Suffolk MPs' cannabis confessions

A STRING of Suffolk MPs today admitted smoking cannabis after being quizzed about drugs by The Evening Star.

A STRING of Suffolk MPs today admitted smoking cannabis after being quizzed about drugs by The Evening Star.

Out of the county's seven MPs only ONE denied using cannabis in the past, while three, including Ipswich MP Chris Mole, openly admitted smoking the drug.

Not a single MP in the county admitted to using cocaine in the past.

Mr Mole said: “I am quite happy to confess that I indulged in the odd bit of cannabis smoking when I was a student as many did of my generation.

“I strongly supported the decision when David Blunkett was Home Secretary to move classification on the basis of the evidence of the expert panel and I am quite surprised that so soon after that it is being suggested that there is a new perspective although I can entirely understand because a lot is now being made of stronger strains of cannabis.”

The current law on cannabis is to be reviewed to decide whether it should be reclassified from its current status as a Class C drug.

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Home Secretary Jacqui Smith caused a stir last week when she admitted to having smoked cannabis at university, and her confession was followed by that of other cabinet members.

Amongthe Suffolk MPs who have admitted previously using the drug are Ipswich MP Chris Mole, South Suffolk MP Tim Yeo and West Suffolk MP Richard Spring.

West Suffolk MP David Ruffley refused to comment on whether he had smoked cannabis or taken cocaine saying that he agreed with party leader David Cameron's view that politicians are entitled to a “private life” prior to entering public life.

Another MP who refused to reveal if he had smoked cannabis or taken cocaine was former cabinet minister John Gummer who represents Suffolk Coastal.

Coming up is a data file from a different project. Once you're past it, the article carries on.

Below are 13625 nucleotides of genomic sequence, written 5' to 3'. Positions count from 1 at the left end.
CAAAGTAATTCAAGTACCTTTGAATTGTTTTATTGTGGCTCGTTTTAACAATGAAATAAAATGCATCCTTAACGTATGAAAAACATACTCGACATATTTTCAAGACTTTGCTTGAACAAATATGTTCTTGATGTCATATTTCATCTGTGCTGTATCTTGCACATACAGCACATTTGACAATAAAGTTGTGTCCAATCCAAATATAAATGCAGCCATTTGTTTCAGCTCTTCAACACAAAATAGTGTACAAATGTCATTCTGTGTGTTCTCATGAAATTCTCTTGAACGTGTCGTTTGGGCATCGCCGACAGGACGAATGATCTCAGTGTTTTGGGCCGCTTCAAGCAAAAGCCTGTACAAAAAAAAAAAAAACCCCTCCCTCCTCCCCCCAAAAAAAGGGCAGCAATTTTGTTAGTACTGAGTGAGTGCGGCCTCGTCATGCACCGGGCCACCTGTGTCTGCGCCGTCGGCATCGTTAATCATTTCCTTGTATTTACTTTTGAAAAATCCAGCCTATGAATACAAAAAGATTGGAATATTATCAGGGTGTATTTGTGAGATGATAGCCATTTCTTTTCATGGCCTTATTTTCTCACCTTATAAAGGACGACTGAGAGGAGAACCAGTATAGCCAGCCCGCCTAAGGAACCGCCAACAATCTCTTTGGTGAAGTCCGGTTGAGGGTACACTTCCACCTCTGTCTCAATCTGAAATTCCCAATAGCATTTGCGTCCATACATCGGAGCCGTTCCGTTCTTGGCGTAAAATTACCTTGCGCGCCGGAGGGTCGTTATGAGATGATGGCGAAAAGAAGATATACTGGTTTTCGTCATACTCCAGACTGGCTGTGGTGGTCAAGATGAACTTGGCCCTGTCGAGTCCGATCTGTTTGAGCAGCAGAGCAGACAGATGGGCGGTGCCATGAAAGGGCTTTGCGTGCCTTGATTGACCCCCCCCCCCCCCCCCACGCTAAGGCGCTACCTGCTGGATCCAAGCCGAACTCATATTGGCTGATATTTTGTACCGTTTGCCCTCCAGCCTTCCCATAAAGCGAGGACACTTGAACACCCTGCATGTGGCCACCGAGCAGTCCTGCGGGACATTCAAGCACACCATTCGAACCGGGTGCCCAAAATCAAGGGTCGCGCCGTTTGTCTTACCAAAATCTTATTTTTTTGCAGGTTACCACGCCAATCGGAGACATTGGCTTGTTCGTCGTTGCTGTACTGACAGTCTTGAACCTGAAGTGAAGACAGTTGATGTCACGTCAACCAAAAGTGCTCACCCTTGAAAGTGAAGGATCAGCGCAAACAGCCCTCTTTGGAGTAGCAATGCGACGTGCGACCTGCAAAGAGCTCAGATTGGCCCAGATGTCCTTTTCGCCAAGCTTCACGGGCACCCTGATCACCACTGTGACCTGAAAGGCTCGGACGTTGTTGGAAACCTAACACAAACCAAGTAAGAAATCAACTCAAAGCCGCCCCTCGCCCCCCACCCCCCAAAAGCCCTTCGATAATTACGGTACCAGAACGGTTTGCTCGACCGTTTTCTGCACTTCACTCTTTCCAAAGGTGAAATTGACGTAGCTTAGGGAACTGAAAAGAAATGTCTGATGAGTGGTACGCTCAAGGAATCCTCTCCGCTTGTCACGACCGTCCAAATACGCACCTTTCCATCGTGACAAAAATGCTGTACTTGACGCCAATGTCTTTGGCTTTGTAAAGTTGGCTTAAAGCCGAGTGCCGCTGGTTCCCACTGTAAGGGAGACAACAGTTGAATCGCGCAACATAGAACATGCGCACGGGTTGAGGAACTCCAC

Waveney MP Bob Blizzard was unavailable to answer questions on cannabis or cocaine use despite calls from The Star over several days. A spokeswoman for Mr Blizzard said he was “busy in meetings”.

Out of all the county's MPs only Sir Michael Lord, deputy speak in the House of Commons, categorically denied having used cannabis.

West Suffolk MP Richard Spring, said he believes he has smoked the drug once in a New York taxi in his student days but did not realise what it was.

He said: “I was with two other people and they rolled up a cigarette and pushed it in my mouth. I thought it smelled funny. It didn't do anything for me, though. I asked them what it was and they just giggled, so I suppose it must have been cannabis. I didn't like it and never had any again. I don't like cigarettes.”

Tim Yeo admitted back in 2000 that he has used cannabis in the past saying he had been “offered it on occasion and enjoyed it”.

John Gummer did not reveal if he had taken cocaine or cannabis in the past.

n Does it matter if an MP has taken drugs in the past? Write to Your Letters, Evening Star, 30 Lower Brook Street, Ipswich, IP4 1AN or e-mail eveningstarletters@eveningstar.co.uk

cannabis cocaine

Chris Mole Ipswich yes no

Tim Yeo South Suffolk yes no

Richard Spring West Suffolk yes no

David Ruffley Bury St Edmunds no comment no comment

Michael Lord Central Suffolk no no

John Gummer Suffolk Coastal no comment no comment

Bob Blizzard Waveney unavailable to comment

n Cannabis is also known as marijuana, grass, weed, dope or puff.

n The drug has a mildly sedative effect, which leads to decreased blood pressure, increased appetite, feelings of relaxation, mild intoxication and increased sociability.

n High doses can cause coma, but there are no records of fatal overdose. Heavy use can lead to confusion, aggravate existing mental disorders and sap energy.

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